versions
A dictionary mapping project names to version numbers to be used when selecting distributions. This can be used to specify a set of distribution versions independent of other requirements.
A flag indicating whether to search for dependencies using the setup dependency_links metadata or not. If true, links are searched for using dependency_links in preference to other locations. Defaults to true.
relative_paths
Adjust egg paths so they are relative to the script path. This allows scripts to work when scripts and eggs are moved, as long as they are both moved in the same way.

The install method returns a working set containing the distributions needed to meet the given requirements.

We have a link server that has a number of eggs:

>>> print_(get(link_server), end='')
<html><body>
<a href="bigdemo-0.1-py2.4.egg">bigdemo-0.1-py2.4.egg</a><br>
<a href="demo-0.1-py2.4.egg">demo-0.1-py2.4.egg</a><br>
<a href="demo-0.2-py2.4.egg">demo-0.2-py2.4.egg</a><br>
<a href="demo-0.3-py2.4.egg">demo-0.3-py2.4.egg</a><br>
<a href="demo-0.4c1-py2.4.egg">demo-0.4c1-py2.4.egg</a><br>
<a href="demoneeded-1.0.zip">demoneeded-1.0.zip</a><br>
<a href="demoneeded-1.1.zip">demoneeded-1.1.zip</a><br>
<a href="demoneeded-1.2c1.zip">demoneeded-1.2c1.zip</a><br>
<a href="du_zipped-1.0-pyN.N.egg">du_zipped-1.0-pyN.N.egg</a><br>
<a href="extdemo-1.4.zip">extdemo-1.4.zip</a><br>
<a href="index/">index/</a><br>
<a href="other-1.0-py2.4.egg">other-1.0-py2.4.egg</a><br>
</body></html>


Let’s make a directory and install the demo egg to it, using the demo:

>>> dest = tmpdir('sample-install')
>>> import zc.buildout.easy_install
>>> ws = zc.buildout.easy_install.install(
...     ['demo==0.2'], dest,


We requested version 0.2 of the demo distribution to be installed into the destination server. We specified that we should search for links on the link server and that we should use the (empty) link server index directory as a package index.

The working set contains the distributions we retrieved.

>>> for dist in ws:
...     print_(dist)
demo 0.2
demoneeded 1.1


We got demoneeded because it was a dependency of demo.

And the actual eggs were added to the eggs directory.

>>> ls(dest)
d  demo-0.2-py2.4.egg
d  demoneeded-1.1-py2.4.egg


If we remove the version restriction on demo, but specify a false value for newest, no new distributions will be installed:

>>> ws = zc.buildout.easy_install.install(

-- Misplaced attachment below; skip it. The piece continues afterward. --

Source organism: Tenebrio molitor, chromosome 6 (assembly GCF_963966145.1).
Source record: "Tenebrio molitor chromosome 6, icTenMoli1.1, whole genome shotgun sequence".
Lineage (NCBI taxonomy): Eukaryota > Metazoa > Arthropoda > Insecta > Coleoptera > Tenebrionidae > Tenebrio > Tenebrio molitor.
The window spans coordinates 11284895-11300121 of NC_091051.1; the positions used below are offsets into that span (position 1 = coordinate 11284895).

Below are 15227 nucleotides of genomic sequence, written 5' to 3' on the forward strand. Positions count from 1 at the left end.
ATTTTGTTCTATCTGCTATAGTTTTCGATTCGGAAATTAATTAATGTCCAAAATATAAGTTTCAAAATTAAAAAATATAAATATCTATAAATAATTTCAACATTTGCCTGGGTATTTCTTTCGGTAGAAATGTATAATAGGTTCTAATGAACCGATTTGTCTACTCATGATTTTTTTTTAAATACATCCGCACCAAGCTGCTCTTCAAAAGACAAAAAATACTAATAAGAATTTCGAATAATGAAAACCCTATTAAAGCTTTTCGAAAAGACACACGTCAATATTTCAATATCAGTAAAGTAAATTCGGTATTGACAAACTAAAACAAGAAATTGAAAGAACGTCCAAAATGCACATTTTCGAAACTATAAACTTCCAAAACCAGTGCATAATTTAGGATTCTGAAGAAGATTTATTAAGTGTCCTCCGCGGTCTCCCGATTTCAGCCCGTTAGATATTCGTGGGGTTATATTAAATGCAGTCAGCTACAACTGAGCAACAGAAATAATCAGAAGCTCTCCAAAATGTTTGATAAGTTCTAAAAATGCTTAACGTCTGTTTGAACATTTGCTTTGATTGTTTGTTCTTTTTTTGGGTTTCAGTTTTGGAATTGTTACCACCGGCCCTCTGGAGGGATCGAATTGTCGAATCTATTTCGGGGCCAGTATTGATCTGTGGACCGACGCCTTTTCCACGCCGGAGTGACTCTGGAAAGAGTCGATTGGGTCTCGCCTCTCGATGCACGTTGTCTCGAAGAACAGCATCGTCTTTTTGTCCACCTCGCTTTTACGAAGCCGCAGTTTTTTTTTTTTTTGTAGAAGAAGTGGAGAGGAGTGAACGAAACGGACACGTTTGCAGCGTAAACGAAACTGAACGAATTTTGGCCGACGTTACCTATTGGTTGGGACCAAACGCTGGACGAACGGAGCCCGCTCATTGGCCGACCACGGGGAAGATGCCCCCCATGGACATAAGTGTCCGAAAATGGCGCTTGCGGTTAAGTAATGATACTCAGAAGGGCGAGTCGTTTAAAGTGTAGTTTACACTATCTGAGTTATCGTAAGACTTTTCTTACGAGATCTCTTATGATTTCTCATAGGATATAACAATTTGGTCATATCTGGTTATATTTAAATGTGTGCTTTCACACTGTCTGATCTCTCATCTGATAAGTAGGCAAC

>>> ls(dest)
d  demo-0.2-py2.4.egg
d  demoneeded-1.1-py2.4.egg


If we leave off the newest option, we’ll get an update for demo:

>>> ws = zc.buildout.easy_install.install(
>>> ls(dest)
d  demo-0.2-py2.4.egg
d  demo-0.3-py2.4.egg
d  demoneeded-1.1-py2.4.egg


Note that we didn’t get the newest versions available. There were release candidates for newer versions of both packages. By default, final releases are preferred. We can change this behavior using the prefer_final function:

>>> zc.buildout.easy_install.prefer_final(False)
True


The old setting is returned.

>>> ws = zc.buildout.easy_install.install(
>>> for dist in ws:
...     print_(dist)
demo 0.4c1
demoneeded 1.2c1

>>> ls(dest)
d  demo-0.2-py2.4.egg
d  demo-0.3-py2.4.egg
d  demo-0.4c1-py2.4.egg
d  demoneeded-1.1-py2.4.egg
d  demoneeded-1.2c1-py2.4.egg


Let’s put the setting back to the default.

>>> zc.buildout.easy_install.prefer_final(True)
False


We can supply additional distributions. We can also supply specifications for distributions that would normally be found via dependencies. We might do this to specify a specific version.

>>> ws = zc.buildout.easy_install.install(
...     ['demo', 'other', 'demoneeded==1.0'], dest,

>>> for dist in ws:
...     print_(dist)
demo 0.3
other 1.0
demoneeded 1.0

>>> ls(dest)
d  demo-0.2-py2.4.egg
d  demo-0.3-py2.4.egg
d  demo-0.4c1-py2.4.egg
d  demoneeded-1.0-py2.4.egg
d  demoneeded-1.1-py2.4.egg
d  demoneeded-1.2c1-py2.4.egg
d  other-1.0-py2.4.egg

>>> rmdir(dest)


#### Specifying version information independent of requirements

Sometimes it’s useful to specify version information independent of normal requirements specifications. For example, a buildout may need to lock down a set of versions, without having to put put version numbers in setup files or part definitions. If a dictionary is passed to the install function, mapping project names to version numbers, then the versions numbers will be used.

>>> ws = zc.buildout.easy_install.install(
...     versions = dict(demo='0.2', demoneeded='1.0'))
>>> [d.version for d in ws]
['0.2', '1.0']


In this example, we specified a version for demoneeded, even though we didn’t define a requirement for it. The versions specified apply to dependencies as well as the specified requirements.